Georgetown Scientific Research Journal GSR Journal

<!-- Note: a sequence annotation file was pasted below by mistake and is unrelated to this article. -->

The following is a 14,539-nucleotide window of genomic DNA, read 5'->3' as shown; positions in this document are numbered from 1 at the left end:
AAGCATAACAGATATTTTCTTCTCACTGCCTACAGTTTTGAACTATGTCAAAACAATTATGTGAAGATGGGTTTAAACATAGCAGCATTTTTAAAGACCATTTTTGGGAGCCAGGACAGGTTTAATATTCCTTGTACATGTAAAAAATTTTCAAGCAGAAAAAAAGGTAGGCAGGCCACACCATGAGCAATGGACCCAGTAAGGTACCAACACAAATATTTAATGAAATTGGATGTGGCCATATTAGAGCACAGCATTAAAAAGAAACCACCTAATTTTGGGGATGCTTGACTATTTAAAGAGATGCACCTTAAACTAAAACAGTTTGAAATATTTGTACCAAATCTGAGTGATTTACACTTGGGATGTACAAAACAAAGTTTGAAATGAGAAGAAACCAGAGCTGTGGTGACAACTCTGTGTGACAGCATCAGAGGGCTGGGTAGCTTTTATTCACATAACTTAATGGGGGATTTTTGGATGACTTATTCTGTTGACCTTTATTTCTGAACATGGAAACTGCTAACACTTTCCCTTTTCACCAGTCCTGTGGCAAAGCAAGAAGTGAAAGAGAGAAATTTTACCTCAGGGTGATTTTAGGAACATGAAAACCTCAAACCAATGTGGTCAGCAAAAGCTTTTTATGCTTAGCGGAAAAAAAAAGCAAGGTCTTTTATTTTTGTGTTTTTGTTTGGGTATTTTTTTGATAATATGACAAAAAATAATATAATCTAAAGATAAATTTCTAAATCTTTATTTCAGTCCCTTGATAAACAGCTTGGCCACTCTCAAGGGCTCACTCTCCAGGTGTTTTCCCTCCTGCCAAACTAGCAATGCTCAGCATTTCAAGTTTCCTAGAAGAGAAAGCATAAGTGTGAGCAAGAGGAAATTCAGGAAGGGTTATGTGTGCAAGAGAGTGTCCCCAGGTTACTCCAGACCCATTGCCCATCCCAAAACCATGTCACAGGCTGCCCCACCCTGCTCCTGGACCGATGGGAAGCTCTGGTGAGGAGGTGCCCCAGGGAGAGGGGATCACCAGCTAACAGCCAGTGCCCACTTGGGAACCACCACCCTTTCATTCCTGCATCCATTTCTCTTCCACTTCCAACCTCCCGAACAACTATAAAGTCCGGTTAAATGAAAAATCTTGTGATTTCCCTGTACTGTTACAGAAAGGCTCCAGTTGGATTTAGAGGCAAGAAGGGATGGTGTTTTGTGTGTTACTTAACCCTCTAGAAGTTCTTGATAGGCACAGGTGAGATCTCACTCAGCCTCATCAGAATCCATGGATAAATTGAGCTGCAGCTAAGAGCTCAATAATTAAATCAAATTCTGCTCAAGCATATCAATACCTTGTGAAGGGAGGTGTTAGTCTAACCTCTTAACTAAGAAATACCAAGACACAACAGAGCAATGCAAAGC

Resident Assistants (RAs) are an integral part of the residential experience at colleges and universities, but little attention has been paid to how the RA position impacts student workers. This study examines the effect of the RA position on the well-being of undergraduate students working in the RA role. Three surveys collecting anonymous data on student well-being using the Keyes Flourishing Scale were distributed over the course of the fall 2018 academic semester. The SF-12 Health Questionnaire, the Sarason Social Support Questionnaire, the Deakin Coping Scale, and the Perceived Stress Scale were used to collect further data. Analysis was performed on data from 16 student RAs who responded to all three surveys. This diminished sample size prevented statistically significant data, but trends in the data are still evident. Social support remained positively correlated with well-being over the course of the semester. At the end of the semester, mental health was positively correlated with well-being while perceived stress was negatively correlated with well-being. Moreover, RAs in upperclassmen dorms and those with greater prior RA experience had nonsignificant yet overall higher levels of well-being throughout the semester. Though correlations are present between the well-being of student RAs and other factors in their lives, more data are needed to prove significance and further determine the relations between these factors.